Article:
“Fine, sir.” I walked over to the liquor cabinet and poured myself a drink.  Then I walked back and dropped a packet of papers on his desk. “I picked these up at the bank and I’m happy to report that the bridge seems to be in good repair.”

He nodded and went back to his numbers. “That’s good news. We should be able to move those heifers without any trouble.”

I poured myself a drink and sat down. The grandfather clock was loud in the silence.

“Where is he?” I asked.

Murdoch glanced up. “Your brother?”


“He’s upstairs in his room.” His pen scratched as he made another entry. “Asleep, I hope.”

“Isn’t it a little early for that?”

Murdoch snorted. “He won’t ever listen. He did too much today and he spiked a fever.”

“What? Is he all right?”

Murdoch looked up from his paperwork, and studied my face. “I think so.”

“Did you send for Sam?”

He cleared his throat.  “He’s due to visit tomorrow. I don’t think we need to get him out here tonight. It’s not much of a fever.”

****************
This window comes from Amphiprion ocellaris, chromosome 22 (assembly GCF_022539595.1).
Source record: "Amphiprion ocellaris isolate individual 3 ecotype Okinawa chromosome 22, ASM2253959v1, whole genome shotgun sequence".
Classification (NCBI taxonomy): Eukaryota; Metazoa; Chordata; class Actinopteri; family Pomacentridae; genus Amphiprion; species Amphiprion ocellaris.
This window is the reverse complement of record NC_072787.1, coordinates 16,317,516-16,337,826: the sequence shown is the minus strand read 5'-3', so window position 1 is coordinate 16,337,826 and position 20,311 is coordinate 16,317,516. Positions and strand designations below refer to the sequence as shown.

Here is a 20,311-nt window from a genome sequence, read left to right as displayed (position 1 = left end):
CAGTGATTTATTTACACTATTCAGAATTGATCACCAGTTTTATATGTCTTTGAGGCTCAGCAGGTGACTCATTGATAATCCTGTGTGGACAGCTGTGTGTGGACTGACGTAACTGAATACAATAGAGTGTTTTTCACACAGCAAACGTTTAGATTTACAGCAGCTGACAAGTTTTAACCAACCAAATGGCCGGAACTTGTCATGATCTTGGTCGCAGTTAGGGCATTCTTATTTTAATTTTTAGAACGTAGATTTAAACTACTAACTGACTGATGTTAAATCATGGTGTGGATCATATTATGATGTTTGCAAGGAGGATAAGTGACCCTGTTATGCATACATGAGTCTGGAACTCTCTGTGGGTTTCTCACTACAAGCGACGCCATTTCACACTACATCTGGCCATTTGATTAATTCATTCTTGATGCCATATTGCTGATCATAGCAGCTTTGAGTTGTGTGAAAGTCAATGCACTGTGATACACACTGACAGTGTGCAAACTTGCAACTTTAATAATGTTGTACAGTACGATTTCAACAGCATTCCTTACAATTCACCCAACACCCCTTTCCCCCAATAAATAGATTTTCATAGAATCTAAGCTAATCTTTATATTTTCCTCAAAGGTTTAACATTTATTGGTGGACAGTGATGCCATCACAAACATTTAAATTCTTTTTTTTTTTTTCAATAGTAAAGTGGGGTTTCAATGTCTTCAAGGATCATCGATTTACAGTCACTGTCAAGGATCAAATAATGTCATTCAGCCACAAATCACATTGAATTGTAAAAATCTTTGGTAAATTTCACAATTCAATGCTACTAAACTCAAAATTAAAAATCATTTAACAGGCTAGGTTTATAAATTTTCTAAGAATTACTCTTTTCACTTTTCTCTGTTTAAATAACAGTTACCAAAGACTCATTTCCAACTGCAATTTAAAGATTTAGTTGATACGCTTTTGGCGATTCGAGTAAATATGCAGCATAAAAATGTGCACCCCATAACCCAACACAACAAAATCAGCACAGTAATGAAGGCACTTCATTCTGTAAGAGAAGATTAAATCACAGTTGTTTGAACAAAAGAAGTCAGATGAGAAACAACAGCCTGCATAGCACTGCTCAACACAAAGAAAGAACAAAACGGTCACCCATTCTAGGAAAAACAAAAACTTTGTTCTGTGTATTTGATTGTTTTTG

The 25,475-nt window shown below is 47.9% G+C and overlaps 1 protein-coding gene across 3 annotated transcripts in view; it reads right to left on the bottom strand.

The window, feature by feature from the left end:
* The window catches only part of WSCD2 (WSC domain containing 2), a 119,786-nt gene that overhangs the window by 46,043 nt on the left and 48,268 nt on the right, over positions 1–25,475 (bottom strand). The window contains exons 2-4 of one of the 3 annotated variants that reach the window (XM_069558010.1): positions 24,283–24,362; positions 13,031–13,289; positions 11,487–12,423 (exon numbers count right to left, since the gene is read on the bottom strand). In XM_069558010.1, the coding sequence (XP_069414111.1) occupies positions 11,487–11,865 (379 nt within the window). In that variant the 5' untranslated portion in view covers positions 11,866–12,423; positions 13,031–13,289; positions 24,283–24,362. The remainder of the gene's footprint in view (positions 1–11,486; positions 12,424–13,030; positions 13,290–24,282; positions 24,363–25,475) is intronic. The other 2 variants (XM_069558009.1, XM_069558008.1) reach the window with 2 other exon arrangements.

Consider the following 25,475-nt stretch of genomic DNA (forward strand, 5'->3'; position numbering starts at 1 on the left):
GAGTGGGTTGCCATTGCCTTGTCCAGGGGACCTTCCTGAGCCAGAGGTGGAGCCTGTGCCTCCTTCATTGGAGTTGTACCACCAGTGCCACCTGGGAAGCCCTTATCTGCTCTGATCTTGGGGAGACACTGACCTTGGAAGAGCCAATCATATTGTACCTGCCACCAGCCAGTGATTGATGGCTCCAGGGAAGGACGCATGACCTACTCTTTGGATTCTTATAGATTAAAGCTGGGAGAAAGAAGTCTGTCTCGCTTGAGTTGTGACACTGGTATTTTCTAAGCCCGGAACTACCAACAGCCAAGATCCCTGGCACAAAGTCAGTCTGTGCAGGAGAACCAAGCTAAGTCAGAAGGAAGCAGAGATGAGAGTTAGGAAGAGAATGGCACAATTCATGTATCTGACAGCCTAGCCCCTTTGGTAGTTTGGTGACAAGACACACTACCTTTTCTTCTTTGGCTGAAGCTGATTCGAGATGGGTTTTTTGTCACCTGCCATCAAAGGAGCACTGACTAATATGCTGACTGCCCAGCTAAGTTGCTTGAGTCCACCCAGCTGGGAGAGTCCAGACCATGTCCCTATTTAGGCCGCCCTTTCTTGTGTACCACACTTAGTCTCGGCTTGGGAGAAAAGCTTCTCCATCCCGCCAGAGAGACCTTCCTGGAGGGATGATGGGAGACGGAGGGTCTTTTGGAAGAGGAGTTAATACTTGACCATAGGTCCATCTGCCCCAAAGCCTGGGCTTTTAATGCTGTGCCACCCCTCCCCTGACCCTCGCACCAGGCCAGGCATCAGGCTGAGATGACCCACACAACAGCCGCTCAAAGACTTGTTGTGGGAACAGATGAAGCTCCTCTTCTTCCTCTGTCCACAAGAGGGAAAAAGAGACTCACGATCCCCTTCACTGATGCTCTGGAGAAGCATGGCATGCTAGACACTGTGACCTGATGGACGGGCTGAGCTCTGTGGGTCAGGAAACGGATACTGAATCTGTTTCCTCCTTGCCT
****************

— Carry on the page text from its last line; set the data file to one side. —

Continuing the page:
“Are you sure? He’s just starting to get his strength back.”

He rested his chin on his hand and tapped his finger against his lower lip. “I thought you were mad at him.”

“I am,” I said, “but that’s totally irrelevant to this discussion.” I set down my glass and stalked off toward the kitchen. I could have sworn that I heard Murdoch snort as I walked out of the great room.


It had been a hard day and well over 24 hours since I’d slept, so I wasn’t particularly good company at dinner. I made my apologies and went upstairs shortly thereafter.